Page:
plumose


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Related to plumose: plumose structure

plu·mose

 (plo͞o′mōs′)
adj.
1. Having feathers or featherlike growths; feathered.
2. Resembling a plume; feathery.

[Latin plūmōsus, from plūma, feather.]

plu′mose′ly adv.
plu·mos′i·ty (-mŏs′ĭ-tē) n.

plumose

(ˈpluːməʊs; -məʊz)
adj
(Zoology) another word for plumate
[C17: from Latin plūmōsus feathery]
ˈplumosely adv
plumosity n

plu•mose

(ˈplu moʊs)

adj.
1. having feathers or plumes; feathered.
2. like a feather or plume.
[1720–30; < Latin plūmōsus. See plume, -ose1]
plu′mose•ly, adv.
plu•mos•i•ty (pluˈmɒs ɪ ti) n.
ThesaurusAntonymsRelated WordsSynonymsLegend:
Adj.1.plumose - having an ornamental plume or feathery tuft
biological science, biology - the science that studies living organisms
feathered - having or covered with feathers; "our feathered friends"
References in classic literature ?
Volume III, AUS to BIS, you will find that bees are a 'large and natural family of the zoological order Hymenoptera, characterized by the plumose form of many of their hairs, by the large size of the basal segment of the foot .
Mesoventral groove short, not extending to base of fixed finger; apical striate or plumose setae of male flagellum complex not obviously modified or flattened 5
The female of Sesarma haematocheir has four pairs of abdominal appendages; each bears one plumose and one non-plumose ovigerous seta (see Saigusa, 1994).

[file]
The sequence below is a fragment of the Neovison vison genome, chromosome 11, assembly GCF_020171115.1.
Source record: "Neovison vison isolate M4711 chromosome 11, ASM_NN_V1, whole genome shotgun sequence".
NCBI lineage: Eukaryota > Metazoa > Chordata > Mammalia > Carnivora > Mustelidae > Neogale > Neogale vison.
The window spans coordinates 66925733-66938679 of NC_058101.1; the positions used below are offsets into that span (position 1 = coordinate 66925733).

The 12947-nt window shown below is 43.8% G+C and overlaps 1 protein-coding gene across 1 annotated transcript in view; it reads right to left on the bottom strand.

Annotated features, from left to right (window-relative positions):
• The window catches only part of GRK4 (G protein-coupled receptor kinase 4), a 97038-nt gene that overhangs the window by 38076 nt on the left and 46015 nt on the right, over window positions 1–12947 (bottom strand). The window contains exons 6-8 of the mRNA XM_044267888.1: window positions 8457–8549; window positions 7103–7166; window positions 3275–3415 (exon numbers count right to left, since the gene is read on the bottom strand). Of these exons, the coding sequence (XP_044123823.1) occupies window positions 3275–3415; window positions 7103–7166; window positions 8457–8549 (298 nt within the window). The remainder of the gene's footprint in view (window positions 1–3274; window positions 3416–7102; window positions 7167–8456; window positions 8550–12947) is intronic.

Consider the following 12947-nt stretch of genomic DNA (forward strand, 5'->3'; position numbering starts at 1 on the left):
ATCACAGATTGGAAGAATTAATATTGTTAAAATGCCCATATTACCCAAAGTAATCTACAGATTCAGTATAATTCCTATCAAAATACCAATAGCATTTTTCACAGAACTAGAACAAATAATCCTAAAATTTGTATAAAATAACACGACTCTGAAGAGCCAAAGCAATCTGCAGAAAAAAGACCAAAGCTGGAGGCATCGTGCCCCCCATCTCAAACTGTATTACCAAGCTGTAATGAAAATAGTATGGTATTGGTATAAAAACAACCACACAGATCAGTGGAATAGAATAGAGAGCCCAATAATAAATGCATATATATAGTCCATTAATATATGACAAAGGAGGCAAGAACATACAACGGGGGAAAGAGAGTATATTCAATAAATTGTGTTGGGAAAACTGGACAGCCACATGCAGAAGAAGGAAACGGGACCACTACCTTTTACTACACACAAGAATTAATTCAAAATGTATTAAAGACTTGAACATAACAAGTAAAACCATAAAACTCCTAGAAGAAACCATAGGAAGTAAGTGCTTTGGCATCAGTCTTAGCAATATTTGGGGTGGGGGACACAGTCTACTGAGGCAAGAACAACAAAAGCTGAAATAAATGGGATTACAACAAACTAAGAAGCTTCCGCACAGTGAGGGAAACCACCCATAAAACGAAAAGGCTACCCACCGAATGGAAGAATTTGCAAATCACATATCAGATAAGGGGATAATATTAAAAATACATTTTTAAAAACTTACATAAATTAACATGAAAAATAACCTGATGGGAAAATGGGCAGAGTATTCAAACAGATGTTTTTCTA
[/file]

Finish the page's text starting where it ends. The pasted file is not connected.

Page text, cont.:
Here, the mineral occurs rather abundantly as white, splintery-to-acicular crystals, sometimes in plumose bundles, on brecciated rock fragments.
Arista densely plumose (setulae short, black and closely appressed against stem), except P.
5 times as long as pedicel, basal 1/4 of arista becoming thick, basal 3/4 of arista plumose, most of aristal hairs about 1.
Flagellum complex typical of Eremobates group with apical plumose bristle large, flattened, occupying approximately 90% of mesoventral groove.
2] animals often possessed pleopods about normal postlarval size and bearing long plumose setae (as in the postlarva); less often (in 31.
Heslop-Harrison and Shivanna (1977) defined plumose stigmas as those with receptive cells dispersed on multiseriate branches.
Hairs plumose, most inclined, a few vertical; feathery hairs absent; metatarsi and tarsi not ventrally hirsute; 1st and 2nd metatarsi and tarsi with many long, curled hairs.
The scaphognathite bears four to six plumose setae on the outer margin; the proximal lobe is completely fused with the protopod.